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Health Program invests in 13 organizations to address housing instability and promote well-being

Health

The Kresge Foundation’s Health Program announced the first set of grantees to receive support via a new funding opportunity, Advancing Health Equity through Housing Initiative (HEH).

This funding opportunity is situated within the Health Program’s Community-Driven Solutions focus area, defined as locally determined solutions and policies that influence systems, services and practices to help support communities to improve housing quality, stability, environmental conditions and food systems. Local community input and insight helped inform priority areas for the initiative to address as well as identify local organizations that would be strong applicants.

Launched in late summer, this initiative seeks to identify practices that hold the promise of improving health by connecting the housing and health sectors. Because of the centrality of housing in providing a platform for individuals and families to achieve well-being and economic stability, the initiative particularly aims at the demonstrated harmful physical and mental health impacts of housing instability.

Grantees were awarded either planning grants (for up to one year and up to $100,000 in grant support), or general operating support and programmatic grants (for up to two years, and up to $200,000 in grant support per year).

“The ambition of these grantees is simply phenomenal, said David Fukuzawa, managing director of Kresge’s Health and Human Service Programs. “With this suite of investments, we are funding a wide array of approaches, including those that contribute to reductions in chronic housing-related health conditions such as asthma and diabetes, those that lead to an increased uptake of health and human services, those that advance sound public policy and those that activate community connectivity and cohesiveness through housing and health activities.”

“Kresge has learned important lessons about the intersection of health and stable, equitable housing,” said Senior Fellow Fred Karnas, also a longtime leader in housing policy. “We now know that housing, is paramount for individuals and families to achieve well-being and economic stability. And we also know that solutions designed with significant and meaningful input from those most affected are most likely to result in positive long-term change.  We are investing in those organizations that are spurring positive change change in cities and neighborhoods across the country.”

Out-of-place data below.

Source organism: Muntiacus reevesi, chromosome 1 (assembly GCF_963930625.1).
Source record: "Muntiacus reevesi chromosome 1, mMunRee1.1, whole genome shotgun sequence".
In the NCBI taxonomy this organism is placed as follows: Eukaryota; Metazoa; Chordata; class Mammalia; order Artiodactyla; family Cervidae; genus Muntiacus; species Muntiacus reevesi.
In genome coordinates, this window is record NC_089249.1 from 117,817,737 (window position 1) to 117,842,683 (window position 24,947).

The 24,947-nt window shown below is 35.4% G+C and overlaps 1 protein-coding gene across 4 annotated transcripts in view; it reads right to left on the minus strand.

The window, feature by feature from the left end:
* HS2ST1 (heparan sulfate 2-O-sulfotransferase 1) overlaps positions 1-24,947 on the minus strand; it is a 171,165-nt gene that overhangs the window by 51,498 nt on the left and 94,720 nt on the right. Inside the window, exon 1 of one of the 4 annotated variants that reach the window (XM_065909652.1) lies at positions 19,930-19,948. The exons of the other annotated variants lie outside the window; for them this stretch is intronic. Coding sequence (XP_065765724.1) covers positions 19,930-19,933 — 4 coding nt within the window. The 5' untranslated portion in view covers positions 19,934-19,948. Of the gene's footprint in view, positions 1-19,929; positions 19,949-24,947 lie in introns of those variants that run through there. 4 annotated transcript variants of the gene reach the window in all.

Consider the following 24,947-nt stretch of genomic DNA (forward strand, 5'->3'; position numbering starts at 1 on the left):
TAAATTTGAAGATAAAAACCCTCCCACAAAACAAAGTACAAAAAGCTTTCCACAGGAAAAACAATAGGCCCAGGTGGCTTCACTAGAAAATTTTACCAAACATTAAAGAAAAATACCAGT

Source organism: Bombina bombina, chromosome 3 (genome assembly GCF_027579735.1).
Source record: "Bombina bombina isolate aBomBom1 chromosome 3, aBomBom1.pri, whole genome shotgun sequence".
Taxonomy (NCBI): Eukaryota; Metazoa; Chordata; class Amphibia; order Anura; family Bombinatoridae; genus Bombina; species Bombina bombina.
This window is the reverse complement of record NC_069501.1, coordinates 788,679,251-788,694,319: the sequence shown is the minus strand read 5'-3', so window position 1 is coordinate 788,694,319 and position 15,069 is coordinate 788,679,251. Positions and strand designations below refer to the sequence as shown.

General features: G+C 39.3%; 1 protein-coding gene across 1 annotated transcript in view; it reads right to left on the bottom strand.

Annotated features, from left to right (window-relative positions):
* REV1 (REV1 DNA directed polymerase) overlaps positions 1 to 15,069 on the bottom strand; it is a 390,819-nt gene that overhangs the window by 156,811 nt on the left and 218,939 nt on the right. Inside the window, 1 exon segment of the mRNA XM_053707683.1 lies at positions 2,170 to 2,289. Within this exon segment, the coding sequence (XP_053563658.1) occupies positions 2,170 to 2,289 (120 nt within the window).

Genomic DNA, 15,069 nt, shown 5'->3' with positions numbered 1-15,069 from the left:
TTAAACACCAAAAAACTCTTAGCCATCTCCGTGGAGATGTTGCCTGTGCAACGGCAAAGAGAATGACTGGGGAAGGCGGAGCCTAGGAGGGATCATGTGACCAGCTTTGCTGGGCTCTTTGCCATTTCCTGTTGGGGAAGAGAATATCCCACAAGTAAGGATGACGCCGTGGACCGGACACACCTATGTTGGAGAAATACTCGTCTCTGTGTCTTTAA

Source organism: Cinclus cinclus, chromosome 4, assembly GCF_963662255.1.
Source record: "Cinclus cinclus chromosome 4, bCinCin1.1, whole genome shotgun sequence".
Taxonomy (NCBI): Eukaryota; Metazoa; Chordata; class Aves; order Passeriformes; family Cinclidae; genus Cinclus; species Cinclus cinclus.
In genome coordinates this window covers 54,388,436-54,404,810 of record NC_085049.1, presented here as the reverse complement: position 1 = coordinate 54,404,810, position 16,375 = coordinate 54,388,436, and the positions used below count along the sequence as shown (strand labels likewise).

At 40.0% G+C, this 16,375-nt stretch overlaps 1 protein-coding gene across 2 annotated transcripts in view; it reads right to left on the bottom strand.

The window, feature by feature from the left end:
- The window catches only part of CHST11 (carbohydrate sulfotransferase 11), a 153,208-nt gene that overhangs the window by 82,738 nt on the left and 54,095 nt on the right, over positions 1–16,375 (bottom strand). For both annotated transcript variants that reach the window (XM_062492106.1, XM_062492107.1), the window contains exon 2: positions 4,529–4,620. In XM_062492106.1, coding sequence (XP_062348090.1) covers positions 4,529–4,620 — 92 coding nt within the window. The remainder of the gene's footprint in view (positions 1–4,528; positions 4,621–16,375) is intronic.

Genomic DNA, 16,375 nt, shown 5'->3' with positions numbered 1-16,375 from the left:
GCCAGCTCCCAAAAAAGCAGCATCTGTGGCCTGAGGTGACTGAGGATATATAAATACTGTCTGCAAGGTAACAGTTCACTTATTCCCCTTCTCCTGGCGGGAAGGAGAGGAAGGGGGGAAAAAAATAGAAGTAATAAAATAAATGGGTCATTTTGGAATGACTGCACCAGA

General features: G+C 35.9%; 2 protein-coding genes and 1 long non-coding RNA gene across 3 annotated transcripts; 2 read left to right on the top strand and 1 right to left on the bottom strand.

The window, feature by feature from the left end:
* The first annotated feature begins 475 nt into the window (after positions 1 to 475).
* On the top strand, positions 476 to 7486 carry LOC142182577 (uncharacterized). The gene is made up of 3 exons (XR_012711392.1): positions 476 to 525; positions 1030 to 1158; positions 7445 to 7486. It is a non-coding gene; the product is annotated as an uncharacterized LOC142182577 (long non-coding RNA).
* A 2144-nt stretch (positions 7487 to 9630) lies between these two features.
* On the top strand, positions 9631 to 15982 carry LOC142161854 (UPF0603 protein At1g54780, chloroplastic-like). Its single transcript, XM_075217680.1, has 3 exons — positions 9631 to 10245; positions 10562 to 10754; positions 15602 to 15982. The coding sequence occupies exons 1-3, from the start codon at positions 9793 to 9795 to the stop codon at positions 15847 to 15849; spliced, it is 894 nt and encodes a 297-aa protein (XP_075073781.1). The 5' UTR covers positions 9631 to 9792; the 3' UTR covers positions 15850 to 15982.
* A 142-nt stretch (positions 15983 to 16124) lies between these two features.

This initiative also seeks to generate these additional results:

  • A more crystalized appreciation of the efficacy of inter-braiding the housing and health fields as a way of improving urban opportunity for low-income people;
  • A heightened recognition that the most effective approaches will emerge when community members have the tools, the power, and the support necessary to influence the public and private systems that shape their lives and their pathways of opportunity;
  • A clearer understanding of the importance of geographical context – that each place implicates very different combinations of presenting problems, effective approaches, and key actors from the public, private, nonprofit, and philanthropic sectors;
  • A deeper exploration of which strategies can be applied across multiple settings. 

This new set of grantees include the following organizations and public sector agencies:

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